The music event at Winehouse in Namiwawa, Blantyre on Sunday afternoon was dubbed an all-acoustic set with Lilongwe-based musician Lulu as the headline act.
All the acts preceding Lulu’s highly-anticipated appearance on stage made sure they stuck to the script in keeping the music atmosphere strictly acoustic.
Though it was a strictly acoustic set, where people were just expected to sit and listen, Lulu refused to drop one of his loved elements of his act: dancing. The artist ignored the acoustic code and rolled into his full dancing mode. He wiggled his waist much to the delight of the audience.
A few women also joined him in the dancing frenzy.
There was time for one-time Madalitso Band manager Neil Nayar to entertain patrons with a couple of covers from the likes of Stonard Lungu and others.
His performance proved a hit among the patrons as they marvelled at his laboured Chichewa singing. He seemed more at home with his guitar when he dished out a number of songs from global icon Don Williams.
The platform also served to introduce the Ntcheu-based acoustic quartet Ufa Wamtedza Vibrations, whose one-hour stay on stage proved to be a marvel to watch. Their unique compositions provided the humour the sizeable patronage needed on an otherwise chilly afternoon in Blantyre.
If anyone thought veteran guitarist Snowden Ibbu’s music days were over then they were proved wrong on Sunday. He went on stage exuding his usual modesty. Those who did not know him may have been asking questions as to who the man was.
His stay on stage reminded patrons why he remains one of the respected names in acoustic music in Malawi. In his usual soft and measured voice, Ibbu dished out a number of his old favourites such as Abale Anga.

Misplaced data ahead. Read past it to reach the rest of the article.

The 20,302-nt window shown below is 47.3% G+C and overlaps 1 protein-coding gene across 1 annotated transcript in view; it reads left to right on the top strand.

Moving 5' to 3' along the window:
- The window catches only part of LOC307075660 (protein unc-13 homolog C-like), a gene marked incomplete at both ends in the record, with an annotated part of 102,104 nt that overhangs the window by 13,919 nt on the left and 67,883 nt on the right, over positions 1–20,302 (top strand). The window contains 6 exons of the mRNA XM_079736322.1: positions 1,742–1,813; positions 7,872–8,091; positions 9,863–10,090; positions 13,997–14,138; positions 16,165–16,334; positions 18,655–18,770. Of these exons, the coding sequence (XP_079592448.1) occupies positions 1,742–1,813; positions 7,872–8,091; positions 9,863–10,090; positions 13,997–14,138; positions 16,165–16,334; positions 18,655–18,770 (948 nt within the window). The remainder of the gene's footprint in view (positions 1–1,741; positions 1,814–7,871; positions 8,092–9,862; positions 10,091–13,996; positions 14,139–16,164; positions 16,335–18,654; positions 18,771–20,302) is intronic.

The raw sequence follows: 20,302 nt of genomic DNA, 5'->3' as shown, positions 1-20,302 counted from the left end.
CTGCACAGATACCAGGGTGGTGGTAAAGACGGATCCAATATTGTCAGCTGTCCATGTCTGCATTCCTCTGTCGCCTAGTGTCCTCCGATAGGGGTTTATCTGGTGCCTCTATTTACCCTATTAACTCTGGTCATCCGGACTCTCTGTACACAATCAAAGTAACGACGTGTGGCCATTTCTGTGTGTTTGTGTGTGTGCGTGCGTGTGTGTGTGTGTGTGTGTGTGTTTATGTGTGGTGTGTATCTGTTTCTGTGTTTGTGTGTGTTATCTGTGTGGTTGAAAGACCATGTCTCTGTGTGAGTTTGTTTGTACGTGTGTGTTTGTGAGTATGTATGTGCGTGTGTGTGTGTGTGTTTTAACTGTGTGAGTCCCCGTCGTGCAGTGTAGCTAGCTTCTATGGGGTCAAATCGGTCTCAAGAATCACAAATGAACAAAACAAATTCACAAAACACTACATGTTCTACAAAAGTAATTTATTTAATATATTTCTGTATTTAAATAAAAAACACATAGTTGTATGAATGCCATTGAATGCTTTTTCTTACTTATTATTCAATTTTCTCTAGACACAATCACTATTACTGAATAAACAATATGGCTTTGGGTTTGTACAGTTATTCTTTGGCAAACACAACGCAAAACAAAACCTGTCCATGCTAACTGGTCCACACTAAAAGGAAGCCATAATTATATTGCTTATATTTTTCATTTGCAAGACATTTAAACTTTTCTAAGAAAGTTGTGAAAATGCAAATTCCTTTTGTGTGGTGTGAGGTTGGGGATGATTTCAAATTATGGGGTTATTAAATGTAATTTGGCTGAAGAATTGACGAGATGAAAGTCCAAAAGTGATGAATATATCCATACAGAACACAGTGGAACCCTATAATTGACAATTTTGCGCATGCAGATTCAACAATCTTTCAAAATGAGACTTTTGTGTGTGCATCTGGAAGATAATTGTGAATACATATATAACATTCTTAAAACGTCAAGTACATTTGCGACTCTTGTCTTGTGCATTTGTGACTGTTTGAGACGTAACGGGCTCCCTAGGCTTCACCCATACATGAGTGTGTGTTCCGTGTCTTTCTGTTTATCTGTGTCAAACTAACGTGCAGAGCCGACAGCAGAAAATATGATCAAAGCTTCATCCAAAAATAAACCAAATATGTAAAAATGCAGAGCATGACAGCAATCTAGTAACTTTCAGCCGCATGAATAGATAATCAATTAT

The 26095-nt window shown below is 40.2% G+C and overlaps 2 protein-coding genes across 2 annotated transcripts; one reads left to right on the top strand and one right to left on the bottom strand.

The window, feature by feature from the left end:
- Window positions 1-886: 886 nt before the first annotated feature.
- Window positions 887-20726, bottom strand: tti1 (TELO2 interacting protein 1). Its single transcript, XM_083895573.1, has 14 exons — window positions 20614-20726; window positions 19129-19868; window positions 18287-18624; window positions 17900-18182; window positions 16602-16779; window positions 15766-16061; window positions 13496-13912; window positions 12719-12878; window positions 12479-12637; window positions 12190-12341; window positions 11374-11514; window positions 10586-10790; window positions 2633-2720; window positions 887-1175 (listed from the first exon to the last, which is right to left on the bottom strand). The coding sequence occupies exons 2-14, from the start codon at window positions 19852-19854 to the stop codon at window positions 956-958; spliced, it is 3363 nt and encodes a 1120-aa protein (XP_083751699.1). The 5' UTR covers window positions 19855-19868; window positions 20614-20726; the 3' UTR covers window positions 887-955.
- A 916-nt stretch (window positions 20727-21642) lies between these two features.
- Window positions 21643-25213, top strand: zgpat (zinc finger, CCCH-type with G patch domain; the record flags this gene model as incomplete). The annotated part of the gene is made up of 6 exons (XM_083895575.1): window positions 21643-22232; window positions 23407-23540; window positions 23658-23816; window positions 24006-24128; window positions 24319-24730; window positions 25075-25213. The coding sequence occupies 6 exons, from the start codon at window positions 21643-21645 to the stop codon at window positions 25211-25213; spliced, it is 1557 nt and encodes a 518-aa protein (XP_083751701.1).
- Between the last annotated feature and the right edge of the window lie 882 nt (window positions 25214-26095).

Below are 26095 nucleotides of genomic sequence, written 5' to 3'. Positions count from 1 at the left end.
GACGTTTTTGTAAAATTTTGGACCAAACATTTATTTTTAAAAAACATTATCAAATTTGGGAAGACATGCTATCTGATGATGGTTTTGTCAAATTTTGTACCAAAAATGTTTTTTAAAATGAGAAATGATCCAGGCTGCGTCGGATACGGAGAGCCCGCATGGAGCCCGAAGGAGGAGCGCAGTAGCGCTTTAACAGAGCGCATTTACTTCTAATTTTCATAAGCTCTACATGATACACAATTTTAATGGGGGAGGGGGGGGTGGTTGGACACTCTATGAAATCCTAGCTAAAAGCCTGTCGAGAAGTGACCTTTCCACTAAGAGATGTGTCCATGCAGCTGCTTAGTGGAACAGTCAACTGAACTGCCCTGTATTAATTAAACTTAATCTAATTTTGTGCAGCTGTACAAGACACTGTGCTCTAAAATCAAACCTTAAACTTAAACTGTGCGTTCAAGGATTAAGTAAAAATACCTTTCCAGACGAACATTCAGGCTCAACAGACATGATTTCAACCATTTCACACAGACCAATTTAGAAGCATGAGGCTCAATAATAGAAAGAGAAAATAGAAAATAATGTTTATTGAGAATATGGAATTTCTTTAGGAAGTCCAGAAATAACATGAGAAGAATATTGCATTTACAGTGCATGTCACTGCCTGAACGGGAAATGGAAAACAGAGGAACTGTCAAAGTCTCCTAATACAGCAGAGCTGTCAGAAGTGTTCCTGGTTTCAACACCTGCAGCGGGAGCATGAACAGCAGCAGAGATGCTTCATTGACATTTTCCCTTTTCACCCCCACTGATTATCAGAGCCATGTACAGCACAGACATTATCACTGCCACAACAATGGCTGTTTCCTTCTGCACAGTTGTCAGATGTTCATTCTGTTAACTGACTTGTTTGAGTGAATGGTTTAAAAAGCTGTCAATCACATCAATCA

When he walked off stage, he was accorded a resounding applause befitting a man of his artistic stature.
Ibbu’s performance raised the curtain for Lulu. It was a moment to sample sounds from Lilongwe.
He appeared on stage without the company of his Mathumela Band team. Instead, he was accompanied by a four-man supporting act which included experienced drummer Omex Chimpeni.
Though lacking the usual support, Lulu had his biggest weapon: the guitar strapped around his neck. He did not reserve any time for greetings and introductions. He let the strums of his guitar do the talking.
Though his guitar is a dominant feature in his songs, it is not entirely acoustic. So, in this set Lulu and company had the big task of transforming the original songs to new versions altogether. The results were not that bad.
Songs such as Tayima, Pemphero Langa, Ndidzalera proved to be big hits among the patrons. Some could not even resist but join Lulu on stage.
Poet Q Malewezi, who was among the patrons, said: “Few years ago, you would never expect people to come and pay K5 000 for an event like this where they just sit and listen. There is some progress which has been facilitated by people’s change in mindset.”
The event had less than 50 patrons with a good number of them wearing masks while others did not.